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Israeli forces demolish structures in Silwan, Beit Hanina neighborhoods of Jerusalem

July 19, 2016 3:53 P.M. (Updated: Dec. 13, 2016 2:52 P.M.)
Demolition in Beit Hanina on July 19, 2016. (Photo courtesy of local sources)
JERUSALEM (Ma’an) -- Israeli bulldozers escorted by Jerusalem municipality inspectors and Israeli police stormed two Jerusalem-area Palestinian neighborhoods of Silwan and Beit Hanina on Tuesday morning and demolished at least seven structures for lacking the required Israeli-issued permits.

In Silwan in occupied East Jerusalem, bulldozers demolished several structures belonging to the Abu al-Hamam and Abu Tayih families.

One of the owners, Arafat Abu al-Hamam, told Ma’an that Israeli forces demolished a single-room house measuring 36 square meters and three stores measuring 75 square meters each. The structures, he said, were built eight years ago.

Israeli bulldozers also demolished a garage and small car wash facility belonging to the Abu Tayih family. The structures measured 30 square meters.

According to Palestinian news site Quds Press, Abu al-Hamam, a father of eight, became unemployed along with two other workers as a result of the demolitions. Footage recorded by Quds Press after the demolition showed a child searching through the rubble for her toys.

Demolition in Silwan on July 19, 2016. (MaanImages)

Demolition in Silwan on July 19, 2016. (MaanImages)

A spokesperson for the Jerusalem municipality told Ma'an that the demolition orders for the structures in Silwan were issued in 2011.

While Quds Press initially reported that Israeli police carried out the demolitions in Silwan without giving prior notice or issuing a demolition order, the municipality said: "After a five-year-long appeals process, in which the business owners were active participants, the court ruled to uphold the demolition order. No permit applications were filed, nor were any such applications filed retroactively during the five years of court proceedings."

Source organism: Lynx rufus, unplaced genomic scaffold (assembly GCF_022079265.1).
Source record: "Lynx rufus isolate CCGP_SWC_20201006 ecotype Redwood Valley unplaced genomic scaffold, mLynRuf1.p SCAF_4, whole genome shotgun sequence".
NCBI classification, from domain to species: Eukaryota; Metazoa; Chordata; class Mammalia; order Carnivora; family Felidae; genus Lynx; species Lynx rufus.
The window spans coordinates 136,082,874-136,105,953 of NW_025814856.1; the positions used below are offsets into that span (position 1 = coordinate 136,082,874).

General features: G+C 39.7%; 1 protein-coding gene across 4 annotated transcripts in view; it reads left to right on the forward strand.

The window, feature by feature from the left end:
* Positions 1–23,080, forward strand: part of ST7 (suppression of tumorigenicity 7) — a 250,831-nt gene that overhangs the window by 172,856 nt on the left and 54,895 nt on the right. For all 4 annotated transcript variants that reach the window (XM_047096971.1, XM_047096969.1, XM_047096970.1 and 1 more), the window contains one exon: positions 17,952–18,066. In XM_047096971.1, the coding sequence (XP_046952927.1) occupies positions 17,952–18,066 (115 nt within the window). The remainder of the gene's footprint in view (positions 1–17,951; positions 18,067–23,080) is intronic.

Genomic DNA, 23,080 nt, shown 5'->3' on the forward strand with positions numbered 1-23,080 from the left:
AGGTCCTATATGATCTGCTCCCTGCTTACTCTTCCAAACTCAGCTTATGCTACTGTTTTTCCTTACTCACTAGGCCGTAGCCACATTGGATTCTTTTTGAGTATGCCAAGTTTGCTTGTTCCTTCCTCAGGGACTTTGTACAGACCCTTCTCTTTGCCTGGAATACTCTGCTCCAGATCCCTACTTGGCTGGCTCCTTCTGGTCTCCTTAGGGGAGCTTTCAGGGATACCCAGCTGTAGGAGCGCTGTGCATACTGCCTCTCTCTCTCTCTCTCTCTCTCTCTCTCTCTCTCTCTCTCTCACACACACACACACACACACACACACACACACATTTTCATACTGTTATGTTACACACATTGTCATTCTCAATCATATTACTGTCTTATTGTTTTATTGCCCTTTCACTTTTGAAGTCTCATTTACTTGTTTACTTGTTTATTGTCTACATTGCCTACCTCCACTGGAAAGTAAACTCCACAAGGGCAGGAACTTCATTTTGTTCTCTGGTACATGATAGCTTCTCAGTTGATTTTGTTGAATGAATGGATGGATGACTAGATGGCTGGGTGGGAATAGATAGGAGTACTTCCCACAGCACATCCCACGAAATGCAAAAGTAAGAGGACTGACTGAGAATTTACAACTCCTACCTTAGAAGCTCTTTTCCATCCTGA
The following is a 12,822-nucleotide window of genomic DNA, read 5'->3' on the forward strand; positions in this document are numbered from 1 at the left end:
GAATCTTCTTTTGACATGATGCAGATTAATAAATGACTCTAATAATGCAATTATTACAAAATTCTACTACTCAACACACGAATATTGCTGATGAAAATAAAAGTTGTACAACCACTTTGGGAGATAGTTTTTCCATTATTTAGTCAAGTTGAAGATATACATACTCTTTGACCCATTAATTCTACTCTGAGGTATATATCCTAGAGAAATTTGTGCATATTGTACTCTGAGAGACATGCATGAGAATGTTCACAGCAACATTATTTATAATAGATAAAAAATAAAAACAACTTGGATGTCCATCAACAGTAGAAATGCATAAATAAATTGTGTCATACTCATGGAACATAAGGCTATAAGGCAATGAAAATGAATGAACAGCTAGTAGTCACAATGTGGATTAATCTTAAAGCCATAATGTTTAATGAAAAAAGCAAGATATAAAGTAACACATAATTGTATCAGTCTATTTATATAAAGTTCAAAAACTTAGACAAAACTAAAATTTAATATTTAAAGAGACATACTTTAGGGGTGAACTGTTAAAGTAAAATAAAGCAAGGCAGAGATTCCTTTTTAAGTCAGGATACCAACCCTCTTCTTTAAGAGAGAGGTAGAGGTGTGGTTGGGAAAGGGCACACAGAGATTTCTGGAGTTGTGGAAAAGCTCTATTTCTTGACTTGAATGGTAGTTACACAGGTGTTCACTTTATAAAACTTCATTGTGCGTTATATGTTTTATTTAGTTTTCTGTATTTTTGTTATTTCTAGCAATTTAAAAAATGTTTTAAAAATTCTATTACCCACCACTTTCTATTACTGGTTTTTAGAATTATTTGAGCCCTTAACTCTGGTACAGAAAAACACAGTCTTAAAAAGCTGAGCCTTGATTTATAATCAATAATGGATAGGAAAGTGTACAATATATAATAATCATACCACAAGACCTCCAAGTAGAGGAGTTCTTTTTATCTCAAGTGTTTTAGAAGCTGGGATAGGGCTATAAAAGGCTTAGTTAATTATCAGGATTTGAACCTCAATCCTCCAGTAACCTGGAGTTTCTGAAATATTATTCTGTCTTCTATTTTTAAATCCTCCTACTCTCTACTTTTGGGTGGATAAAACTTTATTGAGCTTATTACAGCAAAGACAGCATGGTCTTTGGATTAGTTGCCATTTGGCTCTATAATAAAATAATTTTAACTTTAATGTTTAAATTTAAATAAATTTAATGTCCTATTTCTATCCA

Meanwhile, in the Beit Hanina neighborhood, Israeli forces closed the road to the Tal al-Foul area before bulldozers under military escort demolished a house under construction there.

The owner, Sharhabil Alqam, told Ma’an he started building the house two months ago and was planning to move into the new house with his wife and seven children. The house measured 120 square meters.

The Jerusalem Municipality spokesperson told Ma'an that the Beit Hanina structure was erected without Israeli-issued permits, and that "no such permits were ever filed or requested. Shortly after construction began about forty-five days ago, builders were given due notice and the option to appeal, which they did not exercise."

Demolition in Beit Hanina on July 19, 2016. (Photo courtesy of local sources)

Quds Press also reported that Israeli authorities on Tuesday forced a Palestinian to demolish his house in the Ein al-Louz area of Silwan. Many Palestinian residents of occupied East Jerusalem are forced to demolish their own homes in order to avoid paying the high municipality fees to carry out the demolitions.

The UN Office for the Coordination of Humanitarian Affairs (OCHA) in the occupied Palestinian territory also reported that demolitions occurred in Silwan and Beit Hanina on Tuesday, without providing further details.

While Palestinians frequently take their cases to Israeli courts after Israeli land confiscation and home demolition notices are ordered, they seldom win their cases in courts.

The legal process can also be timely and too expensive for Palestinian residents to afford without the aid of rights organizations.

Thirty-three percent of all Palestinian homes in the occupied city lack Israeli-issued building permits, potentially placing at least 93,100 residents at risk of displacement, the United Nations reported in 2012.

Only 14 percent of East Jerusalem land is zoned for Palestinian residential construction, while one-third of Palestinian land has been confiscated since 1967 to build illegal Jewish-only settlements, according to the Association for Civil Rights in Israel (ACRI).

Silwan is one of many Palestinian neighborhoods in occupied East Jerusalem that is seeing an influx of Israeli settlers at the cost of home demolitions and the eviction of Palestinian families.

Last year, the PLO Negotiations Affairs Department slammed what it termed Israel's "systematic ethnic cleansing of Palestinians" in Silwan.

The department said that Israeli policies "in Silwan aim not only to alter the historic character of the area and to consolidate Israeli control over the Old City of Jerusalem ... but also contribute to the systematic ethnic cleansing of Palestinians in occupied East Jerusalem."

At least 47 Palestinian homes were demolished in occupied East Jerusalem in 2015, according to Israeli rights group B'Tselem.

Nearly 579 homes have been destroyed in the city over the last twelve years, leaving 2,218 Palestinians homeless in total, the group reported.
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